Monday, June 12, 2017

Sunday sorties

Although the sun was brilliant we slept in,  We were tired after our long Saturday of driving, and a slow morning was welcome.  We decided to drive to St. David's to the cathedral for the Sunday service.  The cathedral is an ancient building dedicated to the patron saint of Wales. Saint David lived from the end of the 6th to the 7th century. The original building is from the 12th century, but there have been extensive renovations and restorations. The building is beautiful and the service was relatively well attended. The service began with the choir singing off stage. Welsh singing is famous, and the congregation sang like they were Welsh. 

After church we decided to take the road to Solva where Bill and Lillian remembered a good pub. The deal on Sunday is the lunchtime carvery.  Restaurants roast beef, or pork, or turkey, and slice meat onto your plate. You have a smorgasbord of vegetables too, and all,of it is at a reasonable price. This particular pub served an ale called The Reverend James which we all enjoyed. The question is, did Lillian really drink this pint with her Sunday roast?  You'll. Have to ask her.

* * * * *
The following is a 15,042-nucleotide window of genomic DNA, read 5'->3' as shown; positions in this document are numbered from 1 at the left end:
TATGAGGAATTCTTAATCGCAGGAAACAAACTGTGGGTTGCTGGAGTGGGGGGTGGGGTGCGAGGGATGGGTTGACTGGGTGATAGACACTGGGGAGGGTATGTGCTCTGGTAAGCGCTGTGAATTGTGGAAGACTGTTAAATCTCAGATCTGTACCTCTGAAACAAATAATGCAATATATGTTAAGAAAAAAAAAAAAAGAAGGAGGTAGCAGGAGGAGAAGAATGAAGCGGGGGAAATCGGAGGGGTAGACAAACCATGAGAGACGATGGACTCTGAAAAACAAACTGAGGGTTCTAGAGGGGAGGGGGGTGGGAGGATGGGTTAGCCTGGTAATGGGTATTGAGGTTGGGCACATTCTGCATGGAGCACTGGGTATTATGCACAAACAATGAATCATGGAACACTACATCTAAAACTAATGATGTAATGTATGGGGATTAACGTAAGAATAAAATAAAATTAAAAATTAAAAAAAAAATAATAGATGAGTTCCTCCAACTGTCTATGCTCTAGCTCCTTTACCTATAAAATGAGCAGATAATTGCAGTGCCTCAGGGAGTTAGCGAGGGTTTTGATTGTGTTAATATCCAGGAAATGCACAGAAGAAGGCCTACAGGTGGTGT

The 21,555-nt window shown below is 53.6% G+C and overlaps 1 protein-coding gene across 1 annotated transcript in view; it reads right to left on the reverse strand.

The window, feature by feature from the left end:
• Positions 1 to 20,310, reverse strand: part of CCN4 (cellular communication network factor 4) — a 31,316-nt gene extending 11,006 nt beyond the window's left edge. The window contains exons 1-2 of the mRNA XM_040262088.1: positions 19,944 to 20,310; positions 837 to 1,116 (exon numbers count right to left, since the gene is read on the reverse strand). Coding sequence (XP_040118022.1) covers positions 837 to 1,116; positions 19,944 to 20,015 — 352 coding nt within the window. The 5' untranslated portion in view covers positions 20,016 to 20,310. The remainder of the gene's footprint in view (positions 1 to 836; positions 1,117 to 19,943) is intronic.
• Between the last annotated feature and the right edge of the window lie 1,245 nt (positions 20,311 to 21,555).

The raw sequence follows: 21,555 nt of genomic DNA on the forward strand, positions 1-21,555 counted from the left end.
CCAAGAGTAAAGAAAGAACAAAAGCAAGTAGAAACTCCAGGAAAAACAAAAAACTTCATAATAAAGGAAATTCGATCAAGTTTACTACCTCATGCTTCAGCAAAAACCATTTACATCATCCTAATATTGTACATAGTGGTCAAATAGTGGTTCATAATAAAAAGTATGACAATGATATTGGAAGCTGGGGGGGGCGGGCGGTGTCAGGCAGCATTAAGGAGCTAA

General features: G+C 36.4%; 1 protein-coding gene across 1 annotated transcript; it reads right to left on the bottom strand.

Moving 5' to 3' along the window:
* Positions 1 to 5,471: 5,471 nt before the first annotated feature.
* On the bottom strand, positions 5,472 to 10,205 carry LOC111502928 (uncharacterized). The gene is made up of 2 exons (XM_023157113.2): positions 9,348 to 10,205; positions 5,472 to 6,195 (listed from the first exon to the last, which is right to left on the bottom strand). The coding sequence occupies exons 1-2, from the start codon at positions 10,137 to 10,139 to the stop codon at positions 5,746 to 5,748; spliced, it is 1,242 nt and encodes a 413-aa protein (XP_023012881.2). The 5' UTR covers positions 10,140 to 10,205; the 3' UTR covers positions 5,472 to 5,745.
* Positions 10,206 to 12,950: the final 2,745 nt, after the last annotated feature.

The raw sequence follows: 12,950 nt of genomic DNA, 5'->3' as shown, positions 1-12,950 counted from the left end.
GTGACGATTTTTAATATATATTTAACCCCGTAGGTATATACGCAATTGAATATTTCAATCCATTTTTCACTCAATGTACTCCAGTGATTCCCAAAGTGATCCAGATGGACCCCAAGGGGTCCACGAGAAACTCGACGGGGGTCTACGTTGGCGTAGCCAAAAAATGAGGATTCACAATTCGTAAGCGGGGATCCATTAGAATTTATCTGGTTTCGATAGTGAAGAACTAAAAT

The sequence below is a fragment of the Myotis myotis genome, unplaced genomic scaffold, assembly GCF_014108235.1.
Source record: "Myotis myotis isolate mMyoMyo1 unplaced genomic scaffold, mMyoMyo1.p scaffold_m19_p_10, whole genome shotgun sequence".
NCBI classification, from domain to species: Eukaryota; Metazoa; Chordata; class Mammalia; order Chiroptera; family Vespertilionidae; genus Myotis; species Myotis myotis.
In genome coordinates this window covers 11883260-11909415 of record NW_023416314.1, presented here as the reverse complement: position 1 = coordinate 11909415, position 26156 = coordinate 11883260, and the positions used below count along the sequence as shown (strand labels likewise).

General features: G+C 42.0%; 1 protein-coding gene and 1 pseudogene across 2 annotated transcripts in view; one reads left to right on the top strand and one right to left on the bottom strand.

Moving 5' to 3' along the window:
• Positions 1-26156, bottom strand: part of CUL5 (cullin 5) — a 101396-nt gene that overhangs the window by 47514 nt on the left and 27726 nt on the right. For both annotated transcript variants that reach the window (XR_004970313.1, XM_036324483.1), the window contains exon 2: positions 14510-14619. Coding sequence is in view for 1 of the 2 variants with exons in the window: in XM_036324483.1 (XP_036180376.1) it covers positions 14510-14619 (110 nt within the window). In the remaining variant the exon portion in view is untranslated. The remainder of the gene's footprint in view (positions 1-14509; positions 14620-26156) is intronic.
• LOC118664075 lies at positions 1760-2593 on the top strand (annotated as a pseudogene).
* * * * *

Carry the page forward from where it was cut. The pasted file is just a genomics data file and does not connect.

We arrived back at the cottage and spent the afternoon napping, reading and writing postcards. As dinner rolled around we began to revive.  We had tea, and soup and crumpets, and bye and bye we started to think of going out. At first it was just a short walk that was suggested,  but Lillian kept urging us to drive out to see the Strumblehead Lighthouse. Eventually the plan gathered momentum and we piled in the car.  Bill turned toward the coast on tiny roads, and we even began to see signs to Strumblehead.  The only other car we saw was an ancient vanagon which seemed to be heading the same way. When we arrived at the lighthouse the wind was at gale force, and the sea was churning  and rolling with vicious currents. Although it was 9 p.m. the sun was far from setting. Lillian, Peter, and I got out of the car, zipped up our jackets, and started snapping photos. As we looked for different angles we discovered that there was a lot with at least 6 cars, and then we noticed all the other photographers. We were the only ones without tripods and long lenses. We had landed in the midst of a group of professionals, but we were all fascinated by the same view. The wind did not let up. The sun sank peacefully behind the clouds at the horizon, and there was no stunning sunset. Sunset was just after 9:40. The solstice is next week, and we are far north. We were exhilarated by our evening adventure and ready to sleep. 

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